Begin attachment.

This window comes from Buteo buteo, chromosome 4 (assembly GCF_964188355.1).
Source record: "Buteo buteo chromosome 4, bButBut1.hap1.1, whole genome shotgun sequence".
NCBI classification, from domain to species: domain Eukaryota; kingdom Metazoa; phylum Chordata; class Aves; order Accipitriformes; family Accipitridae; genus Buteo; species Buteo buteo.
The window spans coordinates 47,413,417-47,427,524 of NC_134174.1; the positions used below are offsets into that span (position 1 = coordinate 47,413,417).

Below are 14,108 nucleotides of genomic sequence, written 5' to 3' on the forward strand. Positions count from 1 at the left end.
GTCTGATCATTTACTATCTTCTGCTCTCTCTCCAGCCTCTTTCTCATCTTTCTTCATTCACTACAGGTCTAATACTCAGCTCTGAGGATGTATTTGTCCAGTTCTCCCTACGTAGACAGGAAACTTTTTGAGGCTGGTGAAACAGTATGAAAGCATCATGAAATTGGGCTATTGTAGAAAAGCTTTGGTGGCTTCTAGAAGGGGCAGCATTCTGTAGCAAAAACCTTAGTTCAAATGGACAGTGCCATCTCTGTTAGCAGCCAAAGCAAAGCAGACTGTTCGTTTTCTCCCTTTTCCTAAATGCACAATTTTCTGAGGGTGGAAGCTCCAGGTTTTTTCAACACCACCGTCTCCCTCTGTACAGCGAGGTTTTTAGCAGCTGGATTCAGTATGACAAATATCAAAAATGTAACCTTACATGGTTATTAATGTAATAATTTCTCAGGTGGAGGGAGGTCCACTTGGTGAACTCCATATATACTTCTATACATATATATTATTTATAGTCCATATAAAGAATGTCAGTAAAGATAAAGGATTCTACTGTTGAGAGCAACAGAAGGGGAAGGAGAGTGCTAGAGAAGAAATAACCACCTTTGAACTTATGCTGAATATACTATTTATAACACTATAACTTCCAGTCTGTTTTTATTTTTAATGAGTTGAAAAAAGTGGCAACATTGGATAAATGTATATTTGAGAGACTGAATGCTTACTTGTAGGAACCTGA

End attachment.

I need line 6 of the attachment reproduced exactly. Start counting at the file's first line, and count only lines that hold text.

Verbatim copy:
GTCTGATCATTTACTATCTTCTGCTCTCTCTCCAGCCTCTTTCTCATCTTTCTTCATTCACTACAGGTCTAATACTCAGCTCTGAGGATGTATTTGTCCAGTTCTCCCTACGTAGACAGGAAACTTTTTGAGGCTGGTGAAACAGTATGAAAGCATCATGAAATTGGGCTATTGTAGAAAAGCTTTGGTGGCTTCTAGAAGGGGCAGCATTCTGTAGCAAAAACCTTAGTTCAAATGGACAGTGCCATCTCTGTTAGCAGCCAAAGCAAAGCAGACTGTTCGTTTTCTCCCTTTTCCTAAATGCACAATTTTCTGAGGGTGGAAGCTCCAGGTTTTTTCAACACCACCGTCTCCCTCTGTACAGCGAGGTTTTTAGCAGCTGGATTCAGTATGACAAATATCAAAAATGTAACCTTACATGGTTATTAATGTAATAATTTCTCAGGTGGAGGGAGGTCCACTTGGTGAACTCCATATATACTTCTATACATATATATTATTTATAGTCCATATAAAGAATGTCAGTAAAGATAAAGGATTCTACTGTTGAGAGCAACAGAAGGGGAAGGAGAGTGCTAGAGAAGAAATAACCACCTTTGAACTTATGCTGAATATACTATTTATAACACTATAACTTCCAGTCTGTTTTTATTTTTAATGAGTTGAAAAAAGTGGCAACATTGGATAAATGTATATTTGAGAGACTGAATGCTTACTTGTAGGAACCTGA